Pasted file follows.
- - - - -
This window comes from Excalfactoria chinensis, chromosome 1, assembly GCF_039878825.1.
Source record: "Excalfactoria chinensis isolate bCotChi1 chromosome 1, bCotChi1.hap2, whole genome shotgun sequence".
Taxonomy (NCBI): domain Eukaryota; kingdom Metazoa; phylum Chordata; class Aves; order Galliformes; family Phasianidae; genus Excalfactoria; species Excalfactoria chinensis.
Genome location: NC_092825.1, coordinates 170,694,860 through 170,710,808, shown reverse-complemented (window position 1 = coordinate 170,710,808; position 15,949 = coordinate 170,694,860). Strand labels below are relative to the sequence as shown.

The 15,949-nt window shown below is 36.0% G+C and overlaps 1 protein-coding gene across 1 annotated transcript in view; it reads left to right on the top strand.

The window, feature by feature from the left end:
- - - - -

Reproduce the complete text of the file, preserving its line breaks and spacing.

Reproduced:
This window comes from Excalfactoria chinensis, chromosome 1, assembly GCF_039878825.1.
Source record: "Excalfactoria chinensis isolate bCotChi1 chromosome 1, bCotChi1.hap2, whole genome shotgun sequence".
Taxonomy (NCBI): domain Eukaryota; kingdom Metazoa; phylum Chordata; class Aves; order Galliformes; family Phasianidae; genus Excalfactoria; species Excalfactoria chinensis.
Genome location: NC_092825.1, coordinates 170,694,860 through 170,710,808, shown reverse-complemented (window position 1 = coordinate 170,710,808; position 15,949 = coordinate 170,694,860). Strand labels below are relative to the sequence as shown.

The 15,949-nt window shown below is 36.0% G+C and overlaps 1 protein-coding gene across 1 annotated transcript in view; it reads left to right on the top strand.

The window, feature by feature from the left end: